Same job, different uniform.

Wednesday, January 25, 2006

The Fifth Noble Truth: Suffering is only bad if its your own

To mark the anniversary of Roe v. Wade, this weekend pro-life supporters gathered to protest abortion. In Boise this number was around 400. The day after these protesters gathered, their opponents rallied to to show their support of Roe v. Wade. One of these was a neighbor from my childhood.

I remember her as a wild, slightly obnoxious but affectionate girl that I called a friend. We had nothing in common except proximity and perhaps age (she is a year or so younger). Since I was raised by Christians and she was influenced by a combination of Eastern mysticism and paganism, we fought over politics and religion.

We rarely saw each other after high school, and the encounters were disheartening. She lived an aimless, wild life, and not a particularly happy one. Our email correspondence was painful. A few years ago we reconnected and she told me that she had become a Buddhist. There is no denying its positive effect on her life. She met a man she loves, they got married, they have a dog. (His name is Buddha.) She is calmer. She is sober. She is studying for an advanced degree.

She is an intellectual.

I prefer the loud-mouthed adolescent to the condescending adult.

According to the Salt Lake Tribune, at Sunday's gathering, my misguided friend said, ''When American women are barred from accessing health services at the whim of a politician's religious beliefs, we are not in a democracy at all."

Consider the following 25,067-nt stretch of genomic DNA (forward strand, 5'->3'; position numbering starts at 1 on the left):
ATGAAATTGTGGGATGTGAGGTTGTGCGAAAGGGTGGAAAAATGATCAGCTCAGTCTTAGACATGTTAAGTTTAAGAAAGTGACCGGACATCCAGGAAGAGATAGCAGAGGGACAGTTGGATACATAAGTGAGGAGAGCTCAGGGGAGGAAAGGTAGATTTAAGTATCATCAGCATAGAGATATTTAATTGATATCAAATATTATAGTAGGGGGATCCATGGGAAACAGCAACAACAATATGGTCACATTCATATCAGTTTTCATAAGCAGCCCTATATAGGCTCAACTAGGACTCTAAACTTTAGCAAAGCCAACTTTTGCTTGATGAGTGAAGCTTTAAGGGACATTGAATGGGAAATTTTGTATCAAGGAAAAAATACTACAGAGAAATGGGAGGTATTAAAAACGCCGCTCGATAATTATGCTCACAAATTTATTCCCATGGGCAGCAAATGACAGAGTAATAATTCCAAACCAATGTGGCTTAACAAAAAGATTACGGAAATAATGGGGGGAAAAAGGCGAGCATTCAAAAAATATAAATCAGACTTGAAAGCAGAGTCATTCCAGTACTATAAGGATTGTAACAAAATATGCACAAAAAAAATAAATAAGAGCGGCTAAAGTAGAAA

Was she at the wrong rally?

It is easy to defend abortion within the framework of a reckless life. Abortion is a safety net for the lazy and imprudent. Within this context, abortion makes sense: I am foolish and I acted foolishly. I will cover my actions by having an abortion. Abortion is a right I should defend at all costs.

It is difficult to defend abortion when you are a Buddhist. The prudent lifestyle does not support abortion in any context. It is superfluous. Not only is it a threat to a virtuous and prudent society, it inflicts suffering on someone weaker--a fundamental harm that Buddhism (and Feminism and Liberalism, one might argue) aims to correct.

What is Buddhism's First Noble Truth? "The Truth of Suffering. The Buddha's discovery of the solution to the problem of suffering began with the recognition that life is suffering...If people examine their own experiences or look at the world around them, they will see that life is full of suffering."